This Sunday, the Henry is hosting an afternoon of camaraderie as we gather to celebrate Seattle’s BFF, Jeffry Mitchell, on the occasion of the exhibition, Like a Valentine. The afternoon will feature tours led by friends of Jeffry at 2pm followed by an afternoon reception and chainsaw bear sale. Choose from a selection of handcrafted chainsaw bears selected by Jeffry and Claude Zervas from locations around the Olympic Peninsula.
Sunday, December 9 1:00 – 3:00 PM Molly’s Cafe & Sculpture Court FREE for Henry Members, Students, and UW Staff & Faculty $10 General Audience
In conjunction with Like a Valentine: The Art of Jeffry Mitchell, Favorite Art Projects has created a Popup Shop in the Henry with art from Northwest artists inspired by Jeffry Mitchell.
The physical shop is open Wednesday, Saturday, and Sunday: 12 to 4
Thursday and Fri: 12 to 8
The virtual shop is always open.
Spontaneous Haiku inspired by Bear Hug:
the articulate chainsaw
bear hug, bear hug. YES!
And a little diddy, sung to the tone of “Reading Rainbow”:
Come to the Henry tomorrow for this month’s Focus Tour! The 30 minute tour will be led by UW School of Art faculty and artist Claire Cowiewho will guide visitors through Like a Valentine: The Art of Jeffry Mitchell. The tour starts at 12 and will leave you with enough time to grab a sammy at Molly’s all within your lunch hour!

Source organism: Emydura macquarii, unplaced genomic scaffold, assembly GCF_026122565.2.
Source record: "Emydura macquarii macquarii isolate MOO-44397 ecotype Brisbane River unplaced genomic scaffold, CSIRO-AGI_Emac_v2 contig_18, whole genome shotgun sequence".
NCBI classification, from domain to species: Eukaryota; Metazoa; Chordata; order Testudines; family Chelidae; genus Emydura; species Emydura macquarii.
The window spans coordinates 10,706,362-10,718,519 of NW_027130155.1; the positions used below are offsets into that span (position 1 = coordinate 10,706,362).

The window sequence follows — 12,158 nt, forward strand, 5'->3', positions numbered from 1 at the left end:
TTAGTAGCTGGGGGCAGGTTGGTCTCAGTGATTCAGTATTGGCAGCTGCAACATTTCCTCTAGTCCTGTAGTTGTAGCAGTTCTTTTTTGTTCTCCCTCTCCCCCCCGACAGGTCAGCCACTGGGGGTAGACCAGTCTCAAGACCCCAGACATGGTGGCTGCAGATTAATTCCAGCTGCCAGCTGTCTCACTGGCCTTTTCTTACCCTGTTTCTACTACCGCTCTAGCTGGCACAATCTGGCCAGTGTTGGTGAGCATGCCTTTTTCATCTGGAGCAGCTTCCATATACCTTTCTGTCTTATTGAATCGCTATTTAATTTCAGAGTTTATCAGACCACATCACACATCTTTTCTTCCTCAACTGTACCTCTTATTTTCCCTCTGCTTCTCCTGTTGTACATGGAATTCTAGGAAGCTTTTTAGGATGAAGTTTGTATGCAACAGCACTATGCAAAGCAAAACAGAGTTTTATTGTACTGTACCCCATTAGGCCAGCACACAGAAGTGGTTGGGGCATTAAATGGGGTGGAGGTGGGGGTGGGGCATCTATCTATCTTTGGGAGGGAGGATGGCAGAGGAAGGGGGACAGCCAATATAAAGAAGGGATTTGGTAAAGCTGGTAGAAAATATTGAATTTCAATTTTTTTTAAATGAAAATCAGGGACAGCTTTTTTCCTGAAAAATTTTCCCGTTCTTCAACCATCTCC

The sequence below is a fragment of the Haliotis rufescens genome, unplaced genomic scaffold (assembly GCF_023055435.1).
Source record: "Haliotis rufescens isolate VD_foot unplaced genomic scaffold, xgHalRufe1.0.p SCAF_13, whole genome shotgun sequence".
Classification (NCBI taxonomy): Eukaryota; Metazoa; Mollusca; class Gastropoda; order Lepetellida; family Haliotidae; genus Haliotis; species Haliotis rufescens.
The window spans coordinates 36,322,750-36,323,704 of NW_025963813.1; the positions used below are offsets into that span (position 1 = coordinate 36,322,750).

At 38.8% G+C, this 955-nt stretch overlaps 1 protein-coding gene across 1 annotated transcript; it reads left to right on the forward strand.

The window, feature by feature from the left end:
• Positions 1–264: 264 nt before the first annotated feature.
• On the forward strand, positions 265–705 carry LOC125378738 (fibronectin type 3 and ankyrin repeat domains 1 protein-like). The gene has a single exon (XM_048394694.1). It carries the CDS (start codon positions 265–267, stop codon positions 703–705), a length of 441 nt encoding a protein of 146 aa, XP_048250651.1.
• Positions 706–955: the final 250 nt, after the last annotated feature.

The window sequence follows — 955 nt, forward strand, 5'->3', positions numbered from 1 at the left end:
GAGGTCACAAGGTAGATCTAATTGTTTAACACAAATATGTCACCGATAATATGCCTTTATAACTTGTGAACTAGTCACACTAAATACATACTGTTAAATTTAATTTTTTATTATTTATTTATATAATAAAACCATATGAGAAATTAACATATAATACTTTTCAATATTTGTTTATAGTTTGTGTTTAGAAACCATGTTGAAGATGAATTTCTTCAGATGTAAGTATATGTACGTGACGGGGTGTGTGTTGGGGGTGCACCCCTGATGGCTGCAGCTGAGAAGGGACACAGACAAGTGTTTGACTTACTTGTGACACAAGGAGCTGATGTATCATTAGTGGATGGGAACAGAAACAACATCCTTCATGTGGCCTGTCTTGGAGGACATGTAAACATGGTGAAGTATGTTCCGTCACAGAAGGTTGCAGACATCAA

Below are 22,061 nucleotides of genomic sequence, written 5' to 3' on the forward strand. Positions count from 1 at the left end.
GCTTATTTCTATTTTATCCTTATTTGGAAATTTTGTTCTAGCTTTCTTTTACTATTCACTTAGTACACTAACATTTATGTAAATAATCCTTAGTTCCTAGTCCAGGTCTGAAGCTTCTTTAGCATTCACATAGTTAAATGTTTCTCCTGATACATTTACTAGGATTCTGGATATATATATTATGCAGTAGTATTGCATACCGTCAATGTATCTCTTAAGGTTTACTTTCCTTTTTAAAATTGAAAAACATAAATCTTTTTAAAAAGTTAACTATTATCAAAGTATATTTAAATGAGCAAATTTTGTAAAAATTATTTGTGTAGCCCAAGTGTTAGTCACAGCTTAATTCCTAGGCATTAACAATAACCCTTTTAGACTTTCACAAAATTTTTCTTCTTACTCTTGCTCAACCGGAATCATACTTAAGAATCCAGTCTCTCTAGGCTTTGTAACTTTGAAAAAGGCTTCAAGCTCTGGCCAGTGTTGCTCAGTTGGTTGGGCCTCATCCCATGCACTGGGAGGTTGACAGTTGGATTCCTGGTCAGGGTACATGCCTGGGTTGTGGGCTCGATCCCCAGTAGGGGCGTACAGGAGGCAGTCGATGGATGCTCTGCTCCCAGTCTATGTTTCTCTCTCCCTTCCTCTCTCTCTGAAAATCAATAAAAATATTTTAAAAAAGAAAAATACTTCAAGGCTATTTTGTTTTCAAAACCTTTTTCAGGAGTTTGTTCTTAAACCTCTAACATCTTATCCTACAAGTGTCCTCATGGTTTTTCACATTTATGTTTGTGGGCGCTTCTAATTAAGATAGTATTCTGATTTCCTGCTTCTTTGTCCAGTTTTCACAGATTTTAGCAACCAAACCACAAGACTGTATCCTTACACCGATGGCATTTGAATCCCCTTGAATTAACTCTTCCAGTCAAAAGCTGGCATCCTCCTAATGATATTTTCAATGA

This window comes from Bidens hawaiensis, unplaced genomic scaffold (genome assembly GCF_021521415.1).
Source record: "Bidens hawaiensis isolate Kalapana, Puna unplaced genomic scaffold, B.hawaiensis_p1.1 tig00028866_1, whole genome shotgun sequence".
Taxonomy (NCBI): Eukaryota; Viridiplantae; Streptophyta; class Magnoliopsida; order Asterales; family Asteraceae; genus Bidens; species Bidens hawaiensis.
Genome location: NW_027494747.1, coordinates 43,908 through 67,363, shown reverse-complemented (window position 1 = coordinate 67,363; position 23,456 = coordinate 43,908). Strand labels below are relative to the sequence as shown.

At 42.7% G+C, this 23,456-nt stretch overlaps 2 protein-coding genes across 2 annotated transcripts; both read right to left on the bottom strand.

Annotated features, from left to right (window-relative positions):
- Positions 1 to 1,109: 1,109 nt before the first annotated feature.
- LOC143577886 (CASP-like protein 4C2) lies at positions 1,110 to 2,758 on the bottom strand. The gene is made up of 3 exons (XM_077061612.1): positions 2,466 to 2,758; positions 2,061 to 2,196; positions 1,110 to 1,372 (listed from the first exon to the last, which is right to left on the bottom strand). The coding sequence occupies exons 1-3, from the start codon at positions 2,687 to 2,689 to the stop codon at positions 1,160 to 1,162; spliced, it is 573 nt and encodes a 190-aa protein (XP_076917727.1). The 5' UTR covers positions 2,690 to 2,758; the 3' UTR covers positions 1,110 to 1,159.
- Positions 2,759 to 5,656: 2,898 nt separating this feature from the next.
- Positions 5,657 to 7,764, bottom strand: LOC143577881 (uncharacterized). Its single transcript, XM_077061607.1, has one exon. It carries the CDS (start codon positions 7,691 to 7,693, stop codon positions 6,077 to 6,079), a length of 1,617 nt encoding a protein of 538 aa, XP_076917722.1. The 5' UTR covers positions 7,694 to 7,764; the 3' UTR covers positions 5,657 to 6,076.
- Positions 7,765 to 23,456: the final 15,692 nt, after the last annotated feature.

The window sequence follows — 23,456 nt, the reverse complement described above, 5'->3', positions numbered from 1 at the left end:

From painting to sculpture to photogravure, the work produced by Seattle-based artist Claire Cowie conjures up a bizarre menagerie, replete with composite creatures and exotic locales. Haunting disembodied figures populate her landscapes; they appear at once otherworldly and familiar as they beckon the eye and the imagination. Her collages, watercolors, and prints recall Chinese and Japanese landscape painting traditions. Using a minimum of strokes she achieves deep spaces, producing dreamlike landscapes that recede into the distance. Claire received her BFA in Drawing and Printmaking from Washington University in St. Louis in 1997, and her MFA in Printmaking from the University of Washington in 1999. She is locally represented by James Harris Gallery.
Have I ever told you how much I LOVE the Ceramic and Metal Arts building? Well, I really do. I biked down there on a beautiful afternoon last week to drop in on Tony in his studio. The CMA is a magical place where all the best parts of it seem to always stay the same: a volleyball net and thirty bikes locked up out front, all the doors wide open, thick dust and clay residue EVERY WHERE, and some guy walking around without his shirt on. It’s sort of like being at your best friend’s house where people are always coming and going, there are always snacks and music and someone’s always super stoned. Let the good times roll. Whatever, it’s a beautiful place and I immediately remembered that special place in my heart for the CMA.